AX721965 Sequence 1 from Patent EP1298139
AX721968 Sequence 4 from Patent EP1298139
AX721969 Sequence 5 from Patent EP1298139
AX721970 Sequence 6 from Patent EP1298139
AX721971 Sequence 7 from Patent EP1298139
AX721972 Sequence 8 from Patent EP1298139
AX721975 Sequence 11 from Patent EP1298139
AX721976 Sequence 12 from Patent EP1298139
AX721977 Sequence 13 from Patent EP1298139
AX721978 Sequence 14 from Patent EP1298139
AX721979 Sequence 15 from Patent EP1298139
AX721980 Sequence 16 from Patent EP1298139
AX721988 Sequence 24 from Patent EP1298139
AX721989 Sequence 25 from Patent EP1298139
AY012677 Infectious bursal disease virus segment A isolate 619 viral protein 2 (VP2) mRNA, partial cds
AY012678 Infectious bursal disease virus segment A isolate 625 viral protein 2 (VP2) mRNA, partial cds
AY012679 Infectious bursal disease virus segment A isolate 849 viral protein 2 (VP2) mRNA, partial cds
AY012680 Infectious bursal disease virus segment A isolate 850 viral protein 2 (VP2) mRNA, partial cds
AY012681 Infectious bursal disease virus segment A isolate 853 viral protein 2 (VP2) mRNA, partial cds
AY012682 Infectious bursal disease virus segment A isolate 11153 viral protein 2 (VP2) mRNA, partial cds
AY012683 Infectious bursal disease virus segment A isolate 9109 viral protein 2 (VP2) mRNA, partial cds
AY029165 Infectious bursal disease virus RNA-dependent RNA polymerase gene, complete cds
AY029166 Infectious bursal disease virus 17-kDa nonstructural protein and 110-kDa polyprotein genes, complete cds
AY065630 Infectious bursal disease virus isolate IBDTCN2001 VP2 (VP2) mRNA, partial cds
AY065631 Infectious bursal disease virus isolate IBDTCL2001 VP2 (VP2) mRNA, partial cds
AY065632 Infectious bursal disease virus isolate IBDTRP1999/2 VP2 (VP2) mRNA, partial cds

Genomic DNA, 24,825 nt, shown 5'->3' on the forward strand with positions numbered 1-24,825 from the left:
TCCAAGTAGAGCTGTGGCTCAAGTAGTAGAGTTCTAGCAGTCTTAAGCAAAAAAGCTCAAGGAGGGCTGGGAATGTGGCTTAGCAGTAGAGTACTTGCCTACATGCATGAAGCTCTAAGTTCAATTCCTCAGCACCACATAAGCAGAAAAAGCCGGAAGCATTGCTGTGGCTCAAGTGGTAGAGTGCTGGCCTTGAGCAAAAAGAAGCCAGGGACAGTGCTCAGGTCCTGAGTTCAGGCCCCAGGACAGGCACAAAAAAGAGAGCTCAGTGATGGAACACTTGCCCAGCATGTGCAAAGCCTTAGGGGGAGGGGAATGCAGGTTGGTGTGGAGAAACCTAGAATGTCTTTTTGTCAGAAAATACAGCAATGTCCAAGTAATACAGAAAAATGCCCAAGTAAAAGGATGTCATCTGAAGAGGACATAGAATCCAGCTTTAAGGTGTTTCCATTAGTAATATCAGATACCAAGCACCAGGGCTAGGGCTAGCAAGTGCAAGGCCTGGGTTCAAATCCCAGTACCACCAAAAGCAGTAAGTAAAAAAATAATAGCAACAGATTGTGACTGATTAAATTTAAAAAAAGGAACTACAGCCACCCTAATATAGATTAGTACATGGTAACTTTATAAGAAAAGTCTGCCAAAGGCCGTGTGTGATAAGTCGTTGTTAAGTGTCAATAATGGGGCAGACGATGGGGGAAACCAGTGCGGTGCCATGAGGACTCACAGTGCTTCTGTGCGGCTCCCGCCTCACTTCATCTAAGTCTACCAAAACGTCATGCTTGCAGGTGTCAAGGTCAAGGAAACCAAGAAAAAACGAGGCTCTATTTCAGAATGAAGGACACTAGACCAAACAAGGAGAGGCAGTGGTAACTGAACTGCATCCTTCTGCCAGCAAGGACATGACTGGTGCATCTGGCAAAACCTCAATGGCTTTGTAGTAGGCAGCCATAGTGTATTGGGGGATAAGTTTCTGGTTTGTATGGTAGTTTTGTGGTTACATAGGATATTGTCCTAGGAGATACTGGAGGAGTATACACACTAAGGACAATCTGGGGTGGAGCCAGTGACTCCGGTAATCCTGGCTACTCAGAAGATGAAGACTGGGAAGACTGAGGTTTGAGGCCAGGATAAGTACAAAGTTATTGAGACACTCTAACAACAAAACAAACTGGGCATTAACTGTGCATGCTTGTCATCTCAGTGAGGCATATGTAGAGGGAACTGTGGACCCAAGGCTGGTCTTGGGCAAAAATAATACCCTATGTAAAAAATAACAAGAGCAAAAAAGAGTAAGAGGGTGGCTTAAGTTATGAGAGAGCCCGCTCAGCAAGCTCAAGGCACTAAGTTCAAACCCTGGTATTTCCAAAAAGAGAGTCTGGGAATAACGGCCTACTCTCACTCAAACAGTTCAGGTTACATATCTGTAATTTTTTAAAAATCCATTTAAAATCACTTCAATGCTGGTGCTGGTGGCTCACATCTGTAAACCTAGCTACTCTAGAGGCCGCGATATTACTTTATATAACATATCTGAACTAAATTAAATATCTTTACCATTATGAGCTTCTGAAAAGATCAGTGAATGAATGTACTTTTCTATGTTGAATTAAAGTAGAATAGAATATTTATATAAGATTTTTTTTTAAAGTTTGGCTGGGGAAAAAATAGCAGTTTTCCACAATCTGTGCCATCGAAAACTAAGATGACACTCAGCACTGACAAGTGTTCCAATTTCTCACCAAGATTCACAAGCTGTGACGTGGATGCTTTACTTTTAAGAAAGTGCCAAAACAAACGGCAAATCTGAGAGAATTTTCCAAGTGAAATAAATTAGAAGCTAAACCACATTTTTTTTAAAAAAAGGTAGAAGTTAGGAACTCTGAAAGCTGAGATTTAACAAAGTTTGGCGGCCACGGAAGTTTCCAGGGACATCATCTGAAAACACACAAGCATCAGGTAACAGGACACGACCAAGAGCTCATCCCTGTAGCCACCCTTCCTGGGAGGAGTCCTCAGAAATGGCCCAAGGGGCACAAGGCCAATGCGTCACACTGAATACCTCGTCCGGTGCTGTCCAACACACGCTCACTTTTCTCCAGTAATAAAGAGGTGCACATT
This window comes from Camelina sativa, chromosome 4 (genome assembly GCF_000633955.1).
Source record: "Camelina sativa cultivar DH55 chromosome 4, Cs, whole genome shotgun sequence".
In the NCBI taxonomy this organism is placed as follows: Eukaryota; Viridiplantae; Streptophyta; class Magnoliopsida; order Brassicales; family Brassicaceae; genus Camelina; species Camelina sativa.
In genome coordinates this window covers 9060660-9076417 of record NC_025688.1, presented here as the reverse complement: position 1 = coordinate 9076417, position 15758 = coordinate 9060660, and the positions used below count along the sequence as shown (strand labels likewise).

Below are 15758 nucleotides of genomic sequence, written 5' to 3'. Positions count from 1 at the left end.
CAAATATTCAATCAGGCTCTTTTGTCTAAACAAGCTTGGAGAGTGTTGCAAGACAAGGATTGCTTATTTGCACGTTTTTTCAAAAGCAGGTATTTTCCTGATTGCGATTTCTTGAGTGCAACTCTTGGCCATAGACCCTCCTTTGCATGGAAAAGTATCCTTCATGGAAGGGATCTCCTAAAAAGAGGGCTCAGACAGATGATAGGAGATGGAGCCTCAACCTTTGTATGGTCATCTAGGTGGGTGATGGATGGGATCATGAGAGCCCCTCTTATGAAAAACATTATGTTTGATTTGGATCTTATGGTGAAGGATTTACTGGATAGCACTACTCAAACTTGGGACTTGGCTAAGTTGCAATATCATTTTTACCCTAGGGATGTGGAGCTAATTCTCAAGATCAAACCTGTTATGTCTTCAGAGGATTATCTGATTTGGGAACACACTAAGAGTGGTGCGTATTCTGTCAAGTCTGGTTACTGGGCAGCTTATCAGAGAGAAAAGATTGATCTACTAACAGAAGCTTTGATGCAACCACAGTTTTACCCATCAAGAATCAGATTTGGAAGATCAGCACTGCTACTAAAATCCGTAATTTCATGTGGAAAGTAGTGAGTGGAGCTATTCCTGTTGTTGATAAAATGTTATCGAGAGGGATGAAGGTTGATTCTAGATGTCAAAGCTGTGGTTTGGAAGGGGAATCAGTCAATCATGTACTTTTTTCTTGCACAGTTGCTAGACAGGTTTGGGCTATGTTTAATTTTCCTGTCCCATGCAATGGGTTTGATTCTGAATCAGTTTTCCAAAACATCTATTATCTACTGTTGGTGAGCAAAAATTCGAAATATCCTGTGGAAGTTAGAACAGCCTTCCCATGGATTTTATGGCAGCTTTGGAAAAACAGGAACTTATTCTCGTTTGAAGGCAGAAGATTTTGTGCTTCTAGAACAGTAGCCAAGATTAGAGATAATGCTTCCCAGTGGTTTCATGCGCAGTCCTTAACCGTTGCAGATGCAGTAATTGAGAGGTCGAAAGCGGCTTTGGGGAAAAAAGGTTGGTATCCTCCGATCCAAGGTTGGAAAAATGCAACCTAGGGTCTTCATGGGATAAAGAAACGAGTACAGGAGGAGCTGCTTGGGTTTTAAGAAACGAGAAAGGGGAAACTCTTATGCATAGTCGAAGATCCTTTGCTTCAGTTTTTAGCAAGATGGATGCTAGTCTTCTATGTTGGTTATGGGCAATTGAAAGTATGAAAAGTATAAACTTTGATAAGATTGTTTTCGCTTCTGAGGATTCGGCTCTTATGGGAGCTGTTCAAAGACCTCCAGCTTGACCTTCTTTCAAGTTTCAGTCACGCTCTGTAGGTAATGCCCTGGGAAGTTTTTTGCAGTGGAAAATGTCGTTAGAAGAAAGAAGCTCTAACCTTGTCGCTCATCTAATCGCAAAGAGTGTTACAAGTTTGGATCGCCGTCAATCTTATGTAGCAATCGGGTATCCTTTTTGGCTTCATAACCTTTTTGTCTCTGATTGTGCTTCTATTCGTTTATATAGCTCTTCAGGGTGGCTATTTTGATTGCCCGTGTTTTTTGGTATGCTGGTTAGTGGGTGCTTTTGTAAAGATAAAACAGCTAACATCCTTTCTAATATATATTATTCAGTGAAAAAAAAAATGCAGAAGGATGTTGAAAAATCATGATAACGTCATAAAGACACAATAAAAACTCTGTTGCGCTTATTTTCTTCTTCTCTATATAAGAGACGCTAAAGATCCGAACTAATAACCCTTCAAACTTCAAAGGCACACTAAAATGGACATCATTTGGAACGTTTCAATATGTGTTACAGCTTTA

AY065633 Infectious bursal disease virus isolate IBDTTN2000 nonfunctional VP2 protein, partial sequence
AY065634 Infectious bursal disease virus isolate IBDTNK2001/1 nonfunctional VP2 protein mRNA, partial sequence
AY065635 Infectious bursal disease virus isolate IBDTNK2001 VP2 (VP2) mRNA, partial cds
AY065636 Infectious bursal disease virus isolate IBDTNK1999/1 nonfunctional VP2 protein mRNA, partial sequence
AY065637 Infectious bursal disease virus isolate IBDTCB2001 VP2 (VP2) mRNA, partial cds
AY083925 Infectious bursal disease virus strain VG-248 segment A viral protein 2 (VP2) gene, partial cds
AY083926 Infectious bursal disease virus strain 5939 segment A viral protein 2 (VP2) gene, partial cds
AY083927 Infectious bursal disease virus strain VG-311 segment A viral protein 2 (VP2) gene, partial cds
AY083928 Infectious bursal disease virus strain VG-313 segment A viral protein 2 (VP2) gene, partial cds
AY083929 Infectious bursal disease virus strain VG-262 segment A viral protein 2 (VP2) gene, partial cds
AY083930 Infectious bursal disease virus strain 6145 segment A viral protein 2 (VP2) gene, partial cds
AY083931 Infectious bursal disease virus strain VG-208 segment A viral protein 2 (VP2) gene, partial cds
AY083932 Infectious bursal disease virus strain VG-276 segment A viral protein 2 (VP2) gene, partial cds
AY083933 Infectious bursal disease virus strain 7333 segment A viral protein 2 (VP2) gene, partial cds
AY094618 Infectious bursal disease virus polyprotein gene, partial cds
AY095229 Infectious bursal disease virus strain Edgar viral protein 2 (VP2) gene, partial cds
AY095230 Infectious bursal disease virus strain Lukert viral protein 2 (VP2) gene, partial cds
AY095231 Infectious bursal disease virus strain Ohio viral protein 2 (VP2) gene, partial cds
AY095534 Infectious bursal disease virus strain Mor viral protein 2 (VP2) gene, partial cds
AY099456 Infectious bursal disease virus VP5 (VP5) and polyprotein genes, complete cds
AY099457 Infectious bursal disease virus VP1 (VP1) gene, complete cds
AY099997 Infectious bursal disease virus strain Ven-1 viral protein 2 (VP2) gene, partial cds
AY099998 Infectious bursal disease virus strain Ven-2 viral protein 2 (VP2) gene, partial cds
AY099999 Infectious bursal disease virus strain Ven-3 viral protein 2 (VP2) gene, partial cds
AY100000 Infectious bursal disease virus strain Ven-4 viral protein 2 (VP2) gene, partial cds
AY100001 Infectious bursal disease virus strain Ven-5 viral protein 2 (VP2) gene, partial cds